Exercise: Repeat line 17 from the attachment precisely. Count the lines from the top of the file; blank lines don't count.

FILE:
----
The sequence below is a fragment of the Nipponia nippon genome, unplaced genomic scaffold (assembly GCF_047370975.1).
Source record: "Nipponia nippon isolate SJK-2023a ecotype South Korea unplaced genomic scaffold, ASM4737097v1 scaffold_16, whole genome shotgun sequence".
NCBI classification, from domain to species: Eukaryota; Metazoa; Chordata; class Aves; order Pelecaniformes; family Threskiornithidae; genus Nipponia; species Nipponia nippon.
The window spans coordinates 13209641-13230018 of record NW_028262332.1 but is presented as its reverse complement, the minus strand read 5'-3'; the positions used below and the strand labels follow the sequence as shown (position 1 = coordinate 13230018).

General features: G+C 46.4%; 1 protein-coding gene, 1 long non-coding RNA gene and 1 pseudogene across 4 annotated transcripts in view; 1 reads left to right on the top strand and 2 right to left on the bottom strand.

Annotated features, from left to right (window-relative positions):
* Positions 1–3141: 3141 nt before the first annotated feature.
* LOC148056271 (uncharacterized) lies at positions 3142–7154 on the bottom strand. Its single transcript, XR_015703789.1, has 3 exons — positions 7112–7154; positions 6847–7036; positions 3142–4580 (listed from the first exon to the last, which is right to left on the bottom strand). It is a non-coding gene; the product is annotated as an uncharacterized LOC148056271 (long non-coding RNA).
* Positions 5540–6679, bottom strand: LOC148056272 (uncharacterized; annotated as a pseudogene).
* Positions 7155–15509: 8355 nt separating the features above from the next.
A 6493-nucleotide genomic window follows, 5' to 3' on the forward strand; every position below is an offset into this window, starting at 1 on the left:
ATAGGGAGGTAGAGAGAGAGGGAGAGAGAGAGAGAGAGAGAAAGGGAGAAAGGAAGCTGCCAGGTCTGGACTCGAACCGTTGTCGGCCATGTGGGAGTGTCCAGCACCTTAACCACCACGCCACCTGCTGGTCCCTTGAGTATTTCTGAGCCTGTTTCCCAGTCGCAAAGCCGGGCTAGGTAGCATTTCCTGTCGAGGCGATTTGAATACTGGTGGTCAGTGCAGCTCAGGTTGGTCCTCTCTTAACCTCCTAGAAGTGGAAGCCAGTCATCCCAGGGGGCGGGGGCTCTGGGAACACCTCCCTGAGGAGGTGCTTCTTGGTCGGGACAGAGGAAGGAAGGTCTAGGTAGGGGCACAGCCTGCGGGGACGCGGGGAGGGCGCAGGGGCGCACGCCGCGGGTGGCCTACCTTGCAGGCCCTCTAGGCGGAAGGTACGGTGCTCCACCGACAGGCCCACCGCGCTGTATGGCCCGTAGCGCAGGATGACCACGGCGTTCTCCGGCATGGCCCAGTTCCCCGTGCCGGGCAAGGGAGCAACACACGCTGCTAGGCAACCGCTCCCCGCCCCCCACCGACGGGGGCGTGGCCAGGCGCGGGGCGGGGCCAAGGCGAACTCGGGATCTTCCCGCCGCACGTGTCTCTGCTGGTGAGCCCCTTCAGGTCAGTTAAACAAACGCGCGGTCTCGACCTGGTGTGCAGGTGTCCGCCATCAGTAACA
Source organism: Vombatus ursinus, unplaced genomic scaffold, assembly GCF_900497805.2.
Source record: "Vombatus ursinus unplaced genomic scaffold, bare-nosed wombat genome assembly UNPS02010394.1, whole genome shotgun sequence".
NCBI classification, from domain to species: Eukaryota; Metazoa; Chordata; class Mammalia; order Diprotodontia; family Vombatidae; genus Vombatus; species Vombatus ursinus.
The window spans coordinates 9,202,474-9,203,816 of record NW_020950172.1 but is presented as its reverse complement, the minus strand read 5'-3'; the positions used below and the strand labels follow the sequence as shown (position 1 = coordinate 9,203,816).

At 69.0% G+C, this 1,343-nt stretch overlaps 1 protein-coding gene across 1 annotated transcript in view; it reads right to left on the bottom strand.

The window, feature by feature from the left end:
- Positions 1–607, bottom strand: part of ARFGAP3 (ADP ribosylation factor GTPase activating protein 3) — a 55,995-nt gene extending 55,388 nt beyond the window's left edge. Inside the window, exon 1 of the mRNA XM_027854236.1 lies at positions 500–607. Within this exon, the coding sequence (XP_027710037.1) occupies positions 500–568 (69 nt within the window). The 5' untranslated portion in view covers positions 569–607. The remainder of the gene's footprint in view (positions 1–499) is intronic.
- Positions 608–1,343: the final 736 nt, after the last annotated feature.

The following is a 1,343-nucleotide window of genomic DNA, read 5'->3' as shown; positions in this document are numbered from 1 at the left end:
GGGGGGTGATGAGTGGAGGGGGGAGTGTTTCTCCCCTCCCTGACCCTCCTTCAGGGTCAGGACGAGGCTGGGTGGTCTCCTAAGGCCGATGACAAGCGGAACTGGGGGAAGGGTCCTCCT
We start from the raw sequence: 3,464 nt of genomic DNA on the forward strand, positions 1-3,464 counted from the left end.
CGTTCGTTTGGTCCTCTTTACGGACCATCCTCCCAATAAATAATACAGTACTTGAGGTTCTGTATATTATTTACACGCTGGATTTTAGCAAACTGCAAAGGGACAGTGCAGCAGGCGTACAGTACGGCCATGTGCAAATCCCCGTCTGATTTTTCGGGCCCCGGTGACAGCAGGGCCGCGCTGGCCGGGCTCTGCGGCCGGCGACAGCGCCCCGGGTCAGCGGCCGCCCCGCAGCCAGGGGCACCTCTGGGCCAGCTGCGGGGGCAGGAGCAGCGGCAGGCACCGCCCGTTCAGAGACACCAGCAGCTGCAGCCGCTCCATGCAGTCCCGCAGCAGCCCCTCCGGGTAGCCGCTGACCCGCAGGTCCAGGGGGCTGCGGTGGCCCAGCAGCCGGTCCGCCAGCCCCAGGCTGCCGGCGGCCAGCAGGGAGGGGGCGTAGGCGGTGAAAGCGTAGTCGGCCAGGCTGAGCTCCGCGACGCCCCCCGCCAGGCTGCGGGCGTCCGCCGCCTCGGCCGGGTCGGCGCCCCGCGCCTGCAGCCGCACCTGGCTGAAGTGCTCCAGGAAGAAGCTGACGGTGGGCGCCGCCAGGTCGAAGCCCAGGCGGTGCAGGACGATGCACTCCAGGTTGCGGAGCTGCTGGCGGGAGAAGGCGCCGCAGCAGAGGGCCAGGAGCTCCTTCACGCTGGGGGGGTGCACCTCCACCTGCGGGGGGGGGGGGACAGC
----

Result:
At 69.0% G+C, this 1,343-nt stretch overlaps 1 protein-coding gene across 1 annotated transcript in view; it reads right to left on the bottom strand.